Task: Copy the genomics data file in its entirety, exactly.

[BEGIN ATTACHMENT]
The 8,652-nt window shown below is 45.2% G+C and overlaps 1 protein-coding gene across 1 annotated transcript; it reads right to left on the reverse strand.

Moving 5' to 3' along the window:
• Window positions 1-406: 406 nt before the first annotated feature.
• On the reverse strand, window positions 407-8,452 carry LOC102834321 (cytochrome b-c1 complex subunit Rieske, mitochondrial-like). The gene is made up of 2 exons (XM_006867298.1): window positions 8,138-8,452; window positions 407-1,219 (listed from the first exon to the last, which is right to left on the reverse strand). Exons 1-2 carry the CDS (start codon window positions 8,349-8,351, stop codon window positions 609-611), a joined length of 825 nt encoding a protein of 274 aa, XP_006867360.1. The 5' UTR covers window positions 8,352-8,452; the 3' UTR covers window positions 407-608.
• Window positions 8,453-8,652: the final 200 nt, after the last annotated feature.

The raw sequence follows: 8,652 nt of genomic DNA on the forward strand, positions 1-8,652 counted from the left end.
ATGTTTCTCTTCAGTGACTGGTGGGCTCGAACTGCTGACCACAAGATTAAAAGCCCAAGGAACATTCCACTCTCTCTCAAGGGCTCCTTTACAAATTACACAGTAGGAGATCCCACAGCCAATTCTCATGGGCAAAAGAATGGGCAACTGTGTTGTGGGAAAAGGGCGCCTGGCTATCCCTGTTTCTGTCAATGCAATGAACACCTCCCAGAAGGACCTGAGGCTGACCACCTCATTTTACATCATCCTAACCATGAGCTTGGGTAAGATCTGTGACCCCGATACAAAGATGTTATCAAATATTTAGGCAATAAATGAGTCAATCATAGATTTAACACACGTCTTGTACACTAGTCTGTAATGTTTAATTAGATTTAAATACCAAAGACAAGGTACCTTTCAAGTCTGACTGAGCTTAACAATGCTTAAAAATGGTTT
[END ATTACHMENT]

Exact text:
The 8,652-nt window shown below is 45.2% G+C and overlaps 1 protein-coding gene across 1 annotated transcript; it reads right to left on the reverse strand.

Moving 5' to 3' along the window:
• Window positions 1-406: 406 nt before the first annotated feature.
• On the reverse strand, window positions 407-8,452 carry LOC102834321 (cytochrome b-c1 complex subunit Rieske, mitochondrial-like). The gene is made up of 2 exons (XM_006867298.1): window positions 8,138-8,452; window positions 407-1,219 (listed from the first exon to the last, which is right to left on the reverse strand). Exons 1-2 carry the CDS (start codon window positions 8,349-8,351, stop codon window positions 609-611), a joined length of 825 nt encoding a protein of 274 aa, XP_006867360.1. The 5' UTR covers window positions 8,352-8,452; the 3' UTR covers window positions 407-608.
• Window positions 8,453-8,652: the final 200 nt, after the last annotated feature.

The raw sequence follows: 8,652 nt of genomic DNA on the forward strand, positions 1-8,652 counted from the left end.
ATGTTTCTCTTCAGTGACTGGTGGGCTCGAACTGCTGACCACAAGATTAAAAGCCCAAGGAACATTCCACTCTCTCTCAAGGGCTCCTTTACAAATTACACAGTAGGAGATCCCACAGCCAATTCTCATGGGCAAAAGAATGGGCAACTGTGTTGTGGGAAAAGGGCGCCTGGCTATCCCTGTTTCTGTCAATGCAATGAACACCTCCCAGAAGGACCTGAGGCTGACCACCTCATTTTACATCATCCTAACCATGAGCTTGGGTAAGATCTGTGACCCCGATACAAAGATGTTATCAAATATTTAGGCAATAAATGAGTCAATCATAGATTTAACACACGTCTTGTACACTAGTCTGTAATGTTTAATTAGATTTAAATACCAAAGACAAGGTACCTTTCAAGTCTGACTGAGCTTAACAATGCTTAAAAATGGTTT